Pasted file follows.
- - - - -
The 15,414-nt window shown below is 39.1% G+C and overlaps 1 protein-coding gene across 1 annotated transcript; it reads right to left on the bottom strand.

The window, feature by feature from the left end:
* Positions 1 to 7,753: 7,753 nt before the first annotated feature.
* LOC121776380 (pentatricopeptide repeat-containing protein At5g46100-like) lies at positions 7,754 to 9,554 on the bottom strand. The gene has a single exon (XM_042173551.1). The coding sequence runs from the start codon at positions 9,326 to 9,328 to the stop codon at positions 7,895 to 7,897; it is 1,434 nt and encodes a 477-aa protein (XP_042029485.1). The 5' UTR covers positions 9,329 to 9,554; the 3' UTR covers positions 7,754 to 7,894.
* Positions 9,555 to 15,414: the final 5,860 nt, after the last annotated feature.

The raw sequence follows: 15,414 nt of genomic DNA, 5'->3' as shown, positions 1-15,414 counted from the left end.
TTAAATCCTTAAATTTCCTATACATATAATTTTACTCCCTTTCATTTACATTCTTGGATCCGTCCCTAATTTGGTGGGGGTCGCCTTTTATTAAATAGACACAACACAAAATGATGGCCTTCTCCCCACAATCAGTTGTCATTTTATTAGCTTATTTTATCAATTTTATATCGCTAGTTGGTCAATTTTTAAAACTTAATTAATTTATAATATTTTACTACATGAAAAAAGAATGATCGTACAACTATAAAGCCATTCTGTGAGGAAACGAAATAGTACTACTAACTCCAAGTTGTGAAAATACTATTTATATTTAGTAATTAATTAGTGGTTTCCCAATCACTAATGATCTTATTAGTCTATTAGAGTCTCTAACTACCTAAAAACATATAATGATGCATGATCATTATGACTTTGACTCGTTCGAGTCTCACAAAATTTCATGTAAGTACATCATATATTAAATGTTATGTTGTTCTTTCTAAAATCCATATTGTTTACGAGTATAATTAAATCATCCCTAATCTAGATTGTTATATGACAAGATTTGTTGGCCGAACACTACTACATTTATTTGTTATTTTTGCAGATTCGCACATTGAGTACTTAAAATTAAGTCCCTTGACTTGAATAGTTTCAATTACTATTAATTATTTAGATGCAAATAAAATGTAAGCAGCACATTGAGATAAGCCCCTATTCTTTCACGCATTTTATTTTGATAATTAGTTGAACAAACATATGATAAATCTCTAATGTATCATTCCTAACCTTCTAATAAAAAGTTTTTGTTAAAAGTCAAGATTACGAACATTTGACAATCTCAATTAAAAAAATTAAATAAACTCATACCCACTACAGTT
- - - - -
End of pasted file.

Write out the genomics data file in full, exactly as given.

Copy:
The 15,414-nt window shown below is 39.1% G+C and overlaps 1 protein-coding gene across 1 annotated transcript; it reads right to left on the bottom strand.

The window, feature by feature from the left end:
* Positions 1 to 7,753: 7,753 nt before the first annotated feature.
* LOC121776380 (pentatricopeptide repeat-containing protein At5g46100-like) lies at positions 7,754 to 9,554 on the bottom strand. The gene has a single exon (XM_042173551.1). The coding sequence runs from the start codon at positions 9,326 to 9,328 to the stop codon at positions 7,895 to 7,897; it is 1,434 nt and encodes a 477-aa protein (XP_042029485.1). The 5' UTR covers positions 9,329 to 9,554; the 3' UTR covers positions 7,754 to 7,894.
* Positions 9,555 to 15,414: the final 5,860 nt, after the last annotated feature.

The raw sequence follows: 15,414 nt of genomic DNA, 5'->3' as shown, positions 1-15,414 counted from the left end.
TTAAATCCTTAAATTTCCTATACATATAATTTTACTCCCTTTCATTTACATTCTTGGATCCGTCCCTAATTTGGTGGGGGTCGCCTTTTATTAAATAGACACAACACAAAATGATGGCCTTCTCCCCACAATCAGTTGTCATTTTATTAGCTTATTTTATCAATTTTATATCGCTAGTTGGTCAATTTTTAAAACTTAATTAATTTATAATATTTTACTACATGAAAAAAGAATGATCGTACAACTATAAAGCCATTCTGTGAGGAAACGAAATAGTACTACTAACTCCAAGTTGTGAAAATACTATTTATATTTAGTAATTAATTAGTGGTTTCCCAATCACTAATGATCTTATTAGTCTATTAGAGTCTCTAACTACCTAAAAACATATAATGATGCATGATCATTATGACTTTGACTCGTTCGAGTCTCACAAAATTTCATGTAAGTACATCATATATTAAATGTTATGTTGTTCTTTCTAAAATCCATATTGTTTACGAGTATAATTAAATCATCCCTAATCTAGATTGTTATATGACAAGATTTGTTGGCCGAACACTACTACATTTATTTGTTATTTTTGCAGATTCGCACATTGAGTACTTAAAATTAAGTCCCTTGACTTGAATAGTTTCAATTACTATTAATTATTTAGATGCAAATAAAATGTAAGCAGCACATTGAGATAAGCCCCTATTCTTTCACGCATTTTATTTTGATAATTAGTTGAACAAACATATGATAAATCTCTAATGTATCATTCCTAACCTTCTAATAAAAAGTTTTTGTTAAAAGTCAAGATTACGAACATTTGACAATCTCAATTAAAAAAATTAAATAAACTCATACCCACTACAGTT